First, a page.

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How you and your L&D team can help your organization respond to coronavirus
How you and your L&D team can help your organization respond to coronavirus
Alexis Kingsbury avatar
Written by Alexis Kingsbury
Updated over a week ago

The novel coronavirus (COVID-19) outbreak is bringing significant new challenges to many organizations. Employees may be worried. Sales may be down. Perhaps you need to introduce remote working. Employees and leaders may lack the expertise and experience needed to tackle these challenges.

You can use personal development as a powerful tool to help your organization to overcome these challenges, and perform well in the face of adversity.

To do this, you will need to understand the likely challenges teams will face and adapt your approach depending on how teams are impacted. 

To help you and your organization respond to the ongoing coronavirus outbreak, we've identified 6 key actions for you and your L&D team:

  1. Provide guidance to employees on how to protect themselves and their families

  2. Cancel face-to-face training, coaching and events

  3. Provide guidance for effective remote working

  4. Review the new challenges being faced

  5. Help to reduce the burden for busy teams

  6. Help under-utilized teams to make the most of their time

1. Provide guidance to employees on how to protect themselves and their families

That said, even ‘normal’ seasonal flu is pretty nasty and causes a lot of lost productivity, which is why vaccinations are highly encouraged to protect people from the new variants each year. Although data is currently unreliable, the severity rate is likely to be higher than recent strains of flu, and people over the age of 80 and those with existing conditions are at greater risk

However, it will pass, and vaccinations are likely to be developed and made available at some point — according to Mark Carney, the problem is one of “disruption not destruction”.

Good health practices can go a long way to reduce the likelihood of getting any type of virus. Your organization should encourage people to:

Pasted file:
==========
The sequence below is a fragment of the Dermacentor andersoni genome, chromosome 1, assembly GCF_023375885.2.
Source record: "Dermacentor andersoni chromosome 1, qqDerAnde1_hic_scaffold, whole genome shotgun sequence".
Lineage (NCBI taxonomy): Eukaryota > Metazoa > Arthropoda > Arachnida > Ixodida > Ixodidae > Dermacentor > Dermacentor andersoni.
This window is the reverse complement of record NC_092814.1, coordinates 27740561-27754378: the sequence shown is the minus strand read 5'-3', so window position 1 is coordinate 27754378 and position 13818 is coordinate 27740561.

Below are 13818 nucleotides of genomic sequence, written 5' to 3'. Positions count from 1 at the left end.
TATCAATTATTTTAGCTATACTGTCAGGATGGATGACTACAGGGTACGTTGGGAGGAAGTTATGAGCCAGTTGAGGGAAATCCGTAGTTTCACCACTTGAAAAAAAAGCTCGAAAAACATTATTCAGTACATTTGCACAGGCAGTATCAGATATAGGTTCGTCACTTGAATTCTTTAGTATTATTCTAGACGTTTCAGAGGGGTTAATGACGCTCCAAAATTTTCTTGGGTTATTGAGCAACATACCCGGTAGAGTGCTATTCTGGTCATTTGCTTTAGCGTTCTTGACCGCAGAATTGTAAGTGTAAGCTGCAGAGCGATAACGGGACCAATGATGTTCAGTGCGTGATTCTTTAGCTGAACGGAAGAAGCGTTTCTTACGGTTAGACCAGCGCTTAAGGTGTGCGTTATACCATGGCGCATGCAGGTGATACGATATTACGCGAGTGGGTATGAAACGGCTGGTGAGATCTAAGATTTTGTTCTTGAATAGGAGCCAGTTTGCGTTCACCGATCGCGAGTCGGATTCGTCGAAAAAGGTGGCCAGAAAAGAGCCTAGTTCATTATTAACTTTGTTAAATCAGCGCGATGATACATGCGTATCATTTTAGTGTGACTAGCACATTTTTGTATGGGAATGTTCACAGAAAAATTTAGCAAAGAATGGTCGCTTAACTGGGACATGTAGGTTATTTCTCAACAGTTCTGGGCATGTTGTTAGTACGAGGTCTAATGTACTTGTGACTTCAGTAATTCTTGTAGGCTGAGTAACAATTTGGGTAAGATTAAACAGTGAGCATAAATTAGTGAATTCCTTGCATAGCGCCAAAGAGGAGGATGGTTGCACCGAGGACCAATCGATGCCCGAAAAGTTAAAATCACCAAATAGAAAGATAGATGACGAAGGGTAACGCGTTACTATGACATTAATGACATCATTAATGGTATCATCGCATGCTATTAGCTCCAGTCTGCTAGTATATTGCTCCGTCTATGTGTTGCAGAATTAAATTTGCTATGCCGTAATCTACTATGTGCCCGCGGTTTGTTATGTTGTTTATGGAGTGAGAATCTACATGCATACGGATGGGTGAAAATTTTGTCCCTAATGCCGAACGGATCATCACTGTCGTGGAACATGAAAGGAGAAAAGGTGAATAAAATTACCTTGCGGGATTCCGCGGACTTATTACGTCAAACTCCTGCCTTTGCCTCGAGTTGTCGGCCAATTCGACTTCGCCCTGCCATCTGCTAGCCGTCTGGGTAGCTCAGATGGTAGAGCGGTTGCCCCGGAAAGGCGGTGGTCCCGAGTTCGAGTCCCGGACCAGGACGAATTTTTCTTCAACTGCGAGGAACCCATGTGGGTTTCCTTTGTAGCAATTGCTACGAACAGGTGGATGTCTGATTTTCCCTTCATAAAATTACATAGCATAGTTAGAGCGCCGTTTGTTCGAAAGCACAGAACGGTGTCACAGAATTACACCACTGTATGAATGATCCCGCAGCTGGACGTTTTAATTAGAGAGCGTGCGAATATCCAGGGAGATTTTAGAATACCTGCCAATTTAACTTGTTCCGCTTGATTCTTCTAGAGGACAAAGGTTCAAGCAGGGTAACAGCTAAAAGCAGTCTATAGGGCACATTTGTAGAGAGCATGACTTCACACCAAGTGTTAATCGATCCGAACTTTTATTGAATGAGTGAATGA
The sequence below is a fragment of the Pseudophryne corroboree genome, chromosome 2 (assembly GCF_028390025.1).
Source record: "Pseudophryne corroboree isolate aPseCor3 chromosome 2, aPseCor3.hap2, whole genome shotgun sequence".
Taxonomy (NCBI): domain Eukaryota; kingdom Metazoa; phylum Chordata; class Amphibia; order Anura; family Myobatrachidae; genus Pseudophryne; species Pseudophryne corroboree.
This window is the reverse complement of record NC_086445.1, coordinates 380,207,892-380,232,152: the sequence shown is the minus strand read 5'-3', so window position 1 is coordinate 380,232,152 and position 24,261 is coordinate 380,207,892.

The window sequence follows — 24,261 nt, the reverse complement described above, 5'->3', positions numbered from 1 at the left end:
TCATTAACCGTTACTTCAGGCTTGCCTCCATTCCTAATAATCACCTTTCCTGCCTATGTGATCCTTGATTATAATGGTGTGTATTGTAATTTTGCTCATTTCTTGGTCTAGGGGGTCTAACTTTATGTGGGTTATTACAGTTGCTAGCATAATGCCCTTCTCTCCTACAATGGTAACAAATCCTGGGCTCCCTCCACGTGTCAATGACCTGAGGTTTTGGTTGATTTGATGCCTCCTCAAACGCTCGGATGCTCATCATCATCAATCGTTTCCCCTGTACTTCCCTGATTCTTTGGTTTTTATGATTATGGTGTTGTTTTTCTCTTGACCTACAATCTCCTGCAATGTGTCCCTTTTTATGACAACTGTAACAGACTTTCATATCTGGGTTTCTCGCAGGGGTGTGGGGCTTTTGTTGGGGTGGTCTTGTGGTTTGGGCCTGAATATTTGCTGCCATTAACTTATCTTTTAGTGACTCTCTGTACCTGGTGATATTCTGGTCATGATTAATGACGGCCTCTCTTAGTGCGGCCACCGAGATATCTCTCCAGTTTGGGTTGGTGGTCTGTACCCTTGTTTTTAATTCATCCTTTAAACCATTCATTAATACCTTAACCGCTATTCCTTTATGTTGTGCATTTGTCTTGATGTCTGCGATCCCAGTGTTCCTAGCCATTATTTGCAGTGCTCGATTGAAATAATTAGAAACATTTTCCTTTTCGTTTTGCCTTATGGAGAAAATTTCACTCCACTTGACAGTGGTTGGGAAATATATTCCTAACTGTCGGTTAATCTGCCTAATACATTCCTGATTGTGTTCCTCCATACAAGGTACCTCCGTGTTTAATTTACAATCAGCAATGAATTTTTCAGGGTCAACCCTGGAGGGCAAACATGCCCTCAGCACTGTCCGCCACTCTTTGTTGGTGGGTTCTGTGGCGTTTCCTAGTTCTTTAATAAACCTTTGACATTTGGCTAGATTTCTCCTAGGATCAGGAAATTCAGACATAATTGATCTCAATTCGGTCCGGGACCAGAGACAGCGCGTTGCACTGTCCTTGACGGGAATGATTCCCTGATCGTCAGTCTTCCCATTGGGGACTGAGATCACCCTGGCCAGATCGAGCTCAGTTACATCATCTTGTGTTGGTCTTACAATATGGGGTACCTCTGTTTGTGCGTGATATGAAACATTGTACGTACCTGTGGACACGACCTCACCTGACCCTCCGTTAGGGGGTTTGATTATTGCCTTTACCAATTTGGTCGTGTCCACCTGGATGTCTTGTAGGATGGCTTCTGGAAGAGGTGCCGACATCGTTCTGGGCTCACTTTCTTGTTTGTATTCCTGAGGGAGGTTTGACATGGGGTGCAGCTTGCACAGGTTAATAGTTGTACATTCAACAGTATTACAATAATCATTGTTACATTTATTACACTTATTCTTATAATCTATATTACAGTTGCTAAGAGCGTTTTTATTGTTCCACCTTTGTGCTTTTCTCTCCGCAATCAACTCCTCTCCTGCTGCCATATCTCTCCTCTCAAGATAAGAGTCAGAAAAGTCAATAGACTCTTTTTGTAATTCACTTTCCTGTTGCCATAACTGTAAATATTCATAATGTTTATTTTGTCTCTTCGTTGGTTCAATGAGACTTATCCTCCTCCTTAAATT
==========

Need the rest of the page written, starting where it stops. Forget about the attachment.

• Avoid being in close proximity to large groups and individuals who show symptoms.

  • Avoid touching the face (eyes, nose, mouth) when in public places.

  • Disinfect surfaces that are touched regularly with unwashed hands (mobile phone).

  • Wash hands well with soap after touching surfaces that others have come into contact with.

You may also want to recommend that they prepare for if/when the virus spreads. For example:

  • Stock up on medicines including painkillers that tend to be used for flu (e.g. ibuprofen, paracetamol)

  • Stock up on equipment and supplies for any vulnerable family members, particular those with history of breathing difficulties (asthma medication etc).

  • Keep up-to-date on local guidance on what to do if you suspect you have coronavirus symptoms (fever, dry cough, shortness of breath) without normal cold/flu symptoms (runny nose, sneezing, sore throat).

  • Plan how to cope if quarantined at home. For example, how you’ll get food supplies delivered to your door, without face to face contact.

2. Cancel face-to-face training, coaching and events

You may want to cancel in-person events to help reduce the spread of the virus, and avoid employees having travel problems.

Wherever possible, you could explore providing the event / training / coaching via online methods. For example, Zoom will enable you to host up to 100 attendees with a standard package, and can host up to 1,000 with their enterprise plus option.

3. Provide guidance for effective remote working